If death is final, a rational agent can be expected to value his life highly and be reluctant to risk it. This makes the world a safer place, just as a plane is safer if its hijacker wants to survive. At the other extreme, if a significant number of people convince themselves, or are convinced by their priests, that a martyr’s death is equivalent to pressing the hyperspace button and zooming through a wormhole to another universe, it can make the world a very dangerous place. Especially if they also believe that that other universe is a paradisical escape from the tribulations of the real world. Top it off with sincerely believed, if ludicrous and degrading to women, sexual promises, and is it any wonder that naïve and frustrated young men are clamouring to be selected for suicide missions? – “Religion’s Misguided Missiles”, September 15, 2001

Our leaders have described the recent atrocity with the customary cliche: mindless cowardice. “Mindless” may be a suitable word for the vandalizing of a telephone box. It is not helpful for understanding what hit New York on September 11. Those people were not mindless and they were certainly not cowards. On the contrary, they had sufficiently effective minds braced with an insane courage, and it would pay us mightily to understand where that courage came from. It came from religion…. – “Religion’s Misguided Missiles”, September 15, 2001

To fill a world with … religions of the Abrahamic kind, is like littering the streets with loaded guns. Do not be surprised if they are used. – “Religion’s Misguided Missiles”, September 15, 2001

This is the front book cover art for the book A Devil’s Chaplain by the author(s) Richard Dawkins.

RICHARD DAWKINS – “The Devil’s Chaplain”

My last vestige of “hands off religion” respect disappeared in the smoke and choking dust of September 11th 2001, followed by the “National Day of Prayer,” when prelates and pastors did their tremulous Martin Luther King impersonations and urged people of mutually incompatible faiths to hold hands, united in homage to the very force that caused the problem in the first place. – Dawkins, The Devil’s Chaplain (2004)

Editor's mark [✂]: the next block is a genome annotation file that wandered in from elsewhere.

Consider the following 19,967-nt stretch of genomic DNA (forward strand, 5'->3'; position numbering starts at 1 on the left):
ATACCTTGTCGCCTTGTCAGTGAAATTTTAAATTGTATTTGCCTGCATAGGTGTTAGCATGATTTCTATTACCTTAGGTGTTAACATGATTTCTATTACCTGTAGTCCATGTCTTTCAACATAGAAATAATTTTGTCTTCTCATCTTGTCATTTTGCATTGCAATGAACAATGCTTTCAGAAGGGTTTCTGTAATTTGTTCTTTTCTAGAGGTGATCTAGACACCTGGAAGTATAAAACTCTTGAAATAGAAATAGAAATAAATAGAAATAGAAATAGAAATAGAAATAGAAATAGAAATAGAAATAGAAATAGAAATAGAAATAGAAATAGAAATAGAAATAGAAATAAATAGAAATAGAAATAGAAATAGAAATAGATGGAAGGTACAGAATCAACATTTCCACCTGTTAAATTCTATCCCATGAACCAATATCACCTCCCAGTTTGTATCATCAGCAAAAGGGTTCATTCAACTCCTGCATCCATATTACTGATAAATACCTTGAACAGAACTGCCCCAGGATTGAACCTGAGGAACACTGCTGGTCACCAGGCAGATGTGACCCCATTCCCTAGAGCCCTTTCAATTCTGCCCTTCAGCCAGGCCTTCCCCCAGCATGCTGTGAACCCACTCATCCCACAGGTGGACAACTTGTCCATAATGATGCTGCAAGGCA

My point is not that religion itself is the motivation for wars, murders and terrorist attacks, but that religion is the principal label, and the most dangerous one, by which a “they” as opposed to a “we” can be identified at all.
– Dawkins, The Devil’s Chaplain (2004)

To describe religions as mind viruses is sometimes interpreted as contemptuous or even hostile. It is both. I am often asked why I am so hostile to organized religion. – Dawkins, The Devil’s Chaplain (2004)

Either it is true that a medicine works or it isn’t. It cannot be false in the ordinary sense but true in some “alternative” sense. If a therapy or treatment is anything more than a placebo, properly conducted double-blind trials, statistically analyzed, will eventually bring it through with flying colours. Many candidates for recognition as “orthodox” medicines fail the test and are summarily dropped. The “alternative” label should not (though, alas, it does) provide immunity from the same fate. – Dawkins, The Devil’s Chaplain (2004)

To an honest judge, the alleged convergence between religion and science is a shallow, empty, hollow, spin-doctored sham. – Dawkins, The Devil’s Chaplain (2004)

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About the Author

- Writer and Co-Founder of The Global Dispatch, Brandon has been covering news, offering commentary for years, beginning professionally in 2003 on Crazed Fanboy before expanding into other blogs and sites. Appearing on several radio shows, Brandon has hosted Dispatch Radio, written his first novel (The Rise of the Templar) and completed the three years Global University program in Ministerial Studies to be a pastor. To Contact Brandon email [email protected] ATTN: BRANDON